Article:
Summary of Significant Accounting Policies
|6 Months Ended|
Jun. 30, 2021
|Accounting Policies [Abstract]|
|Summary of Significant Accounting Policies||
2. Summary of Significant Accounting Policies
Basis of Presentation
The accompanying financial information as of June 30, 2021 and for the three and six months ended June 30, 2021 and 2020 has been prepared by the Company pursuant to the rules and regulations of the Securities and Exchange Commission (the “SEC”). Certain information and footnote disclosures normally included in consolidated financial statements prepared in accordance with U.S. generally accepted accounting principles (“U.S. GAAP”) have been condensed or omitted pursuant to such rules and regulations. The consolidated balance sheet as of December 31, 2020 was derived from the Company’s audited consolidated financial statements. The Company’s audited consolidated financial statements as of and for the year ended December 31, 2020, including all related disclosures and the complete listing of significant accounting policies as described in Note 2 thereof, are included in the Company’s Annual Report on Form
10-Kthat was filed with the SEC on March 30, 2021.
In the opinion of management, the unaudited financial information as of June 30, 2021 and for the three and six months ended June 30, 2021 and 2020 reflects all adjustments, which are normal recurring adjustments, necessary to present a fair statement of financial position, results of operations and cash flows. The results of operations for the three and six months ended June 30, 2021 are not necessarily indicative of the operating results for the full fiscal year or any future periods.
Principles of Consolidation
The Company has a wholly-owned subsidiary, ContraFect International Limited, in Scotland that established legal status for previous interactions with the European Economic Area. This subsidiary is dormant or is otherwise
non-operative.Any inter-company accounts have been eliminated in consolidation.
Significant Risks and Uncertainties
The Company’s operations are subject to a number of factors that can affect its operating results and financial condition. Such factors include, but are not limited to, the results of clinical testing and trial activities of the Company’s products, the Company’s ability to obtain regulatory approval to market its products, competition from products manufactured and sold or being developed by other companies, the price of, and demand for, the Company’s products, the Company’s ability to negotiate favorable licensing or other manufacturing and marketing agreements for its products, the Company’s ability to raise capital and the effects of the novel coronavirus, or
COVID-19,on the Company’s business, operations and financial performance and position.
COVID-19was declared a pandemic and spread to multiple regions across the globe, including the United States and Europe. The ongoing COVID-19 pandemic has presented substantial public health challenges and is impacting the global healthcare system, including the conduct of clinical trials in the U.S. and other parts of the world. Healthcare resources, including the staff required to support the conduct of clinical trials, are being diverted away from the conduct of clinical trials other than COVID-19 studies at hospitals serving as clinical trial sites. There are also operational impacts on local, regional and national CROs, manufacturers and other vendors and suppliers and an intermittent lack of availability of certain raw materials and consumables for manufacturing. While global infection rates have significantly reduced from their peak during 2020, new variants continue to circulate, and the number of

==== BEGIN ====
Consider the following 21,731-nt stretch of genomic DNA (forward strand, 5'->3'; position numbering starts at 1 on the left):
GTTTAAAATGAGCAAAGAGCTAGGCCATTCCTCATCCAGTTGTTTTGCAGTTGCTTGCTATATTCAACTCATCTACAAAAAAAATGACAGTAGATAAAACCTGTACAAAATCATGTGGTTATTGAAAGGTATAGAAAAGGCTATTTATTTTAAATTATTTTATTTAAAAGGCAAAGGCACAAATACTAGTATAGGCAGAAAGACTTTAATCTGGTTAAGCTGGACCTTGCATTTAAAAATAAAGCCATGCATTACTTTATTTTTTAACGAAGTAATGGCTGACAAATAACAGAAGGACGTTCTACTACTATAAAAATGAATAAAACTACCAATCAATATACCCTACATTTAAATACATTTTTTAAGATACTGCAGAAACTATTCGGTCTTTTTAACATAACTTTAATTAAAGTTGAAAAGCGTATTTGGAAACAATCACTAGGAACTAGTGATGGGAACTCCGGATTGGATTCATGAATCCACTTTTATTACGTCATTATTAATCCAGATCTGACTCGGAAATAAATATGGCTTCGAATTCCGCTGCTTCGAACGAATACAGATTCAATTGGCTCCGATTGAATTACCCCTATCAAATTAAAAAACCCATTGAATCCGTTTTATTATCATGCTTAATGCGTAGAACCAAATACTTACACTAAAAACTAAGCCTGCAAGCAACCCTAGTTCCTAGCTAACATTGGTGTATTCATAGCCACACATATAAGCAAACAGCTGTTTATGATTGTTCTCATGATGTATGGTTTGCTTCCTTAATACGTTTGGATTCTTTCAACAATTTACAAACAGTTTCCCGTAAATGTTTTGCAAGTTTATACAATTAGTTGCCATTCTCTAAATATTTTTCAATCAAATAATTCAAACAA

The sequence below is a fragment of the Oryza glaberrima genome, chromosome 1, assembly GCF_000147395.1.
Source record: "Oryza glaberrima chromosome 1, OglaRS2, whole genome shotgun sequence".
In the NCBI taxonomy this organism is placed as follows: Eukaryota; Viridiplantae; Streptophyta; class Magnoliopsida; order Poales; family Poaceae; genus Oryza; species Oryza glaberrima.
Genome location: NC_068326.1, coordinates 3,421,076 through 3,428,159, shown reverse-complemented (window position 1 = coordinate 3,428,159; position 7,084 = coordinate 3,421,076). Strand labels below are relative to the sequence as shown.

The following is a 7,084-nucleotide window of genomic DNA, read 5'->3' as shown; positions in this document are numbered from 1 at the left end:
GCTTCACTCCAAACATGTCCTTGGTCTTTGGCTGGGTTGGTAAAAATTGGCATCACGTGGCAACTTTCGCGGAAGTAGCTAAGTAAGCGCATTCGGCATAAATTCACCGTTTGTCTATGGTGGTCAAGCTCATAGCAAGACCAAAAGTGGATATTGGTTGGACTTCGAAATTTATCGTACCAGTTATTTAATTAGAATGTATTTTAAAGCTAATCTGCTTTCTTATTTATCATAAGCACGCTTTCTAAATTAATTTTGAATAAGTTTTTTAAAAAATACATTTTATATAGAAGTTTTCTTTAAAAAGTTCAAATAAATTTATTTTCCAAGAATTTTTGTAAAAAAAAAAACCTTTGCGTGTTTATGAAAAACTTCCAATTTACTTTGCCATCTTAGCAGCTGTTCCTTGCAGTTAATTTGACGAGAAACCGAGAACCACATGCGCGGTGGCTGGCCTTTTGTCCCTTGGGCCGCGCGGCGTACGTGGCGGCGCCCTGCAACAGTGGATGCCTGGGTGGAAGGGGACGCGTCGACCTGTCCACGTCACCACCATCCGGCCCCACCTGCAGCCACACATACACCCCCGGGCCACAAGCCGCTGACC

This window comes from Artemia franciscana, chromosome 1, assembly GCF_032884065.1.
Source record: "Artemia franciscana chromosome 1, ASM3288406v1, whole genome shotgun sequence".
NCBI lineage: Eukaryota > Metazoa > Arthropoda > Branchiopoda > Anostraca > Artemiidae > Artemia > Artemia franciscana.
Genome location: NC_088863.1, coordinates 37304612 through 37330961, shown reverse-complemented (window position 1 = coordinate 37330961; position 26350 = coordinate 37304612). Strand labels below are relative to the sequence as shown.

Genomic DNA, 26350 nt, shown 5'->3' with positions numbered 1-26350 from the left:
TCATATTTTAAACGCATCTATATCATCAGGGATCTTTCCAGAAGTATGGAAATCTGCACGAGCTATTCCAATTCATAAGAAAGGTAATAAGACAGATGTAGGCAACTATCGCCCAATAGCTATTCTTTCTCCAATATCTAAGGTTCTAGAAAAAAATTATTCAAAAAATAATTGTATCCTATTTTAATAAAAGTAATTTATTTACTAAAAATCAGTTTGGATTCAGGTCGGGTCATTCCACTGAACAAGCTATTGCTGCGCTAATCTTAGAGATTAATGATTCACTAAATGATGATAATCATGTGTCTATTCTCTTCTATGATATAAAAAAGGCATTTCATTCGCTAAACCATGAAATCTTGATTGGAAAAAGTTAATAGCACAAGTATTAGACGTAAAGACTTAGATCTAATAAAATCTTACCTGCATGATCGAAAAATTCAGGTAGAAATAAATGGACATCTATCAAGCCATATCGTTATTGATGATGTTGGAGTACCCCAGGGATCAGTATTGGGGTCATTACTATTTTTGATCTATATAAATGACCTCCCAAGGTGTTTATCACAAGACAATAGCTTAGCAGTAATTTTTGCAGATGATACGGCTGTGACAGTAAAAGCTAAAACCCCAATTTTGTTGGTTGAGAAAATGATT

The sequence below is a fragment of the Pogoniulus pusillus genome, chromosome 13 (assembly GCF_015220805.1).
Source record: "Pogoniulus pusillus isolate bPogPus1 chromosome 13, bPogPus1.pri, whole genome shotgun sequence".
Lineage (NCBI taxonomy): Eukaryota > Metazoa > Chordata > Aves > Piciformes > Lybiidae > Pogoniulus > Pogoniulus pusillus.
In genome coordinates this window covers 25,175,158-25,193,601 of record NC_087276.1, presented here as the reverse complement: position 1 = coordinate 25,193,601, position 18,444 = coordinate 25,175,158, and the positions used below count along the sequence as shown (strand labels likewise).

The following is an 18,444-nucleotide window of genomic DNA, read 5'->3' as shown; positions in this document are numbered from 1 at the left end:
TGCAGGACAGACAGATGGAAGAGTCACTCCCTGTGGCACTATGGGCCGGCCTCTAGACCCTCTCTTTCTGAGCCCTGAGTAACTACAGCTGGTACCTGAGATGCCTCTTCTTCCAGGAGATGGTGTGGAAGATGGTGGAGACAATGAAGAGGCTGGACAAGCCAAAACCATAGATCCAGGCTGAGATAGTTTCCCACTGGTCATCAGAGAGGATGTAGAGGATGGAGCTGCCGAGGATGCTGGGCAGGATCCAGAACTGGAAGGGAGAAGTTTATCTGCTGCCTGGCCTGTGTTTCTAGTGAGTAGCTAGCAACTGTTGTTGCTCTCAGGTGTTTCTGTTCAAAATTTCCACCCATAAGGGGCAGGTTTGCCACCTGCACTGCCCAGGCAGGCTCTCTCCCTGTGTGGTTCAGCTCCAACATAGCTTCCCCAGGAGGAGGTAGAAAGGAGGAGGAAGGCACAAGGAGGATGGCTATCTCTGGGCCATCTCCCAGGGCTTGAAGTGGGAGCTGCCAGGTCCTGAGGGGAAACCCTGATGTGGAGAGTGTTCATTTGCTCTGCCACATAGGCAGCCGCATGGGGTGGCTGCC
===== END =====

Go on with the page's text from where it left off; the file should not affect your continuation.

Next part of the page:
COVID-19infections and hospitalizations are increasing rapidly. Uncertainty remains as to whether additional restrictions may be implemented to address the spread of new variants.
The pandemic has had an impact, both directly and indirectly, on the Company. The full extent of the impact on the Company’s business, results of operations, financial condition and liquidity, including expenses, research and development, manufacturing costs and timelines, and clinical trial progress, will depend on future developments that remain highly uncertain.
Use of Estimates
The preparation of the consolidated financial statements in conformity with U.S. GAAP requires management to make estimates and assumptions that affect the reported amounts of assets and liabilities and disclosure of contingent assets and liabilities at the date of the consolidated financial statements and the reported amounts of expenses during the reporting period. The Company bases estimates and assumptions on historical experience when available and on various factors that it believes to be reasonable under the circumstances. On an ongoing basis, the Company evaluates its estimates and assumptions, including those related to accruals, stock-based compensation, valuation of warrant liabilities and income taxes. The Company’s actual results may differ from these estimates under different assumptions or conditions, including the effects of significant risks and uncertainties.
Concentrations of Credit Risk
Financial instruments that potentially subject the Company to concentration of credit risk consist primarily of cash, cash equivalents and marketable securities. The Company holds these investments in highly rated financial institutions, and, by policy, limits the amounts of credit exposure to any one financial institution. These amounts at times may exceed federally insured limits. The Company has not experienced any credit losses in such accounts and does not believe it is exposed to any significant credit risk on these funds. The Company has no
off-balancesheet concentrations of credit risk, such as foreign currency exchange contracts, option contracts or other hedging arrangements.